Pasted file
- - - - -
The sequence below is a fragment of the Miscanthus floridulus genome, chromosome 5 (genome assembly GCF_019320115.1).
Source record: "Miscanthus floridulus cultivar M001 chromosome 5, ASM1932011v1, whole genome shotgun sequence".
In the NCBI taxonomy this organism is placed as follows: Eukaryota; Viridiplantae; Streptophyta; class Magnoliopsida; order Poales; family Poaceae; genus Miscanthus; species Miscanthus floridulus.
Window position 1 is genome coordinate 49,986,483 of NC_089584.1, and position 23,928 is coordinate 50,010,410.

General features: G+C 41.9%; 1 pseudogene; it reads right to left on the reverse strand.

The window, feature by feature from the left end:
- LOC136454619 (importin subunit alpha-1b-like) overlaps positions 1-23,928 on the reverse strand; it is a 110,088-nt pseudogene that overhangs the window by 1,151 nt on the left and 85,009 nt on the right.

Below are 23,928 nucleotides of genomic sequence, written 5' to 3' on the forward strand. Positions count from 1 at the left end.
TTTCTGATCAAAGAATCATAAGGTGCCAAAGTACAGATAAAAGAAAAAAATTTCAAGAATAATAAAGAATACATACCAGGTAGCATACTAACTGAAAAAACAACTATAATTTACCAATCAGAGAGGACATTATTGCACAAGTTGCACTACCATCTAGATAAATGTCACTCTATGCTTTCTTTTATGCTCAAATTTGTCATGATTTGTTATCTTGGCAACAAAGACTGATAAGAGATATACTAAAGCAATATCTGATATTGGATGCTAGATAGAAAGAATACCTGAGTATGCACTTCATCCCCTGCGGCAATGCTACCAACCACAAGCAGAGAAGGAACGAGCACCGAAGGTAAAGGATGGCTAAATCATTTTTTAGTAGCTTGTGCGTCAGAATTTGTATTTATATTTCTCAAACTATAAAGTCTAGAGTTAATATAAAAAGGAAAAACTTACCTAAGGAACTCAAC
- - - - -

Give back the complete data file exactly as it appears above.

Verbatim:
The sequence below is a fragment of the Miscanthus floridulus genome, chromosome 5 (genome assembly GCF_019320115.1).
Source record: "Miscanthus floridulus cultivar M001 chromosome 5, ASM1932011v1, whole genome shotgun sequence".
In the NCBI taxonomy this organism is placed as follows: Eukaryota; Viridiplantae; Streptophyta; class Magnoliopsida; order Poales; family Poaceae; genus Miscanthus; species Miscanthus floridulus.
Window position 1 is genome coordinate 49,986,483 of NC_089584.1, and position 23,928 is coordinate 50,010,410.

General features: G+C 41.9%; 1 pseudogene; it reads right to left on the reverse strand.

The window, feature by feature from the left end:
- LOC136454619 (importin subunit alpha-1b-like) overlaps positions 1-23,928 on the reverse strand; it is a 110,088-nt pseudogene that overhangs the window by 1,151 nt on the left and 85,009 nt on the right.

Below are 23,928 nucleotides of genomic sequence, written 5' to 3' on the forward strand. Positions count from 1 at the left end.
TTTCTGATCAAAGAATCATAAGGTGCCAAAGTACAGATAAAAGAAAAAAATTTCAAGAATAATAAAGAATACATACCAGGTAGCATACTAACTGAAAAAACAACTATAATTTACCAATCAGAGAGGACATTATTGCACAAGTTGCACTACCATCTAGATAAATGTCACTCTATGCTTTCTTTTATGCTCAAATTTGTCATGATTTGTTATCTTGGCAACAAAGACTGATAAGAGATATACTAAAGCAATATCTGATATTGGATGCTAGATAGAAAGAATACCTGAGTATGCACTTCATCCCCTGCGGCAATGCTACCAACCACAAGCAGAGAAGGAACGAGCACCGAAGGTAAAGGATGGCTAAATCATTTTTTAGTAGCTTGTGCGTCAGAATTTGTATTTATATTTCTCAAACTATAAAGTCTAGAGTTAATATAAAAAGGAAAAACTTACCTAAGGAACTCAAC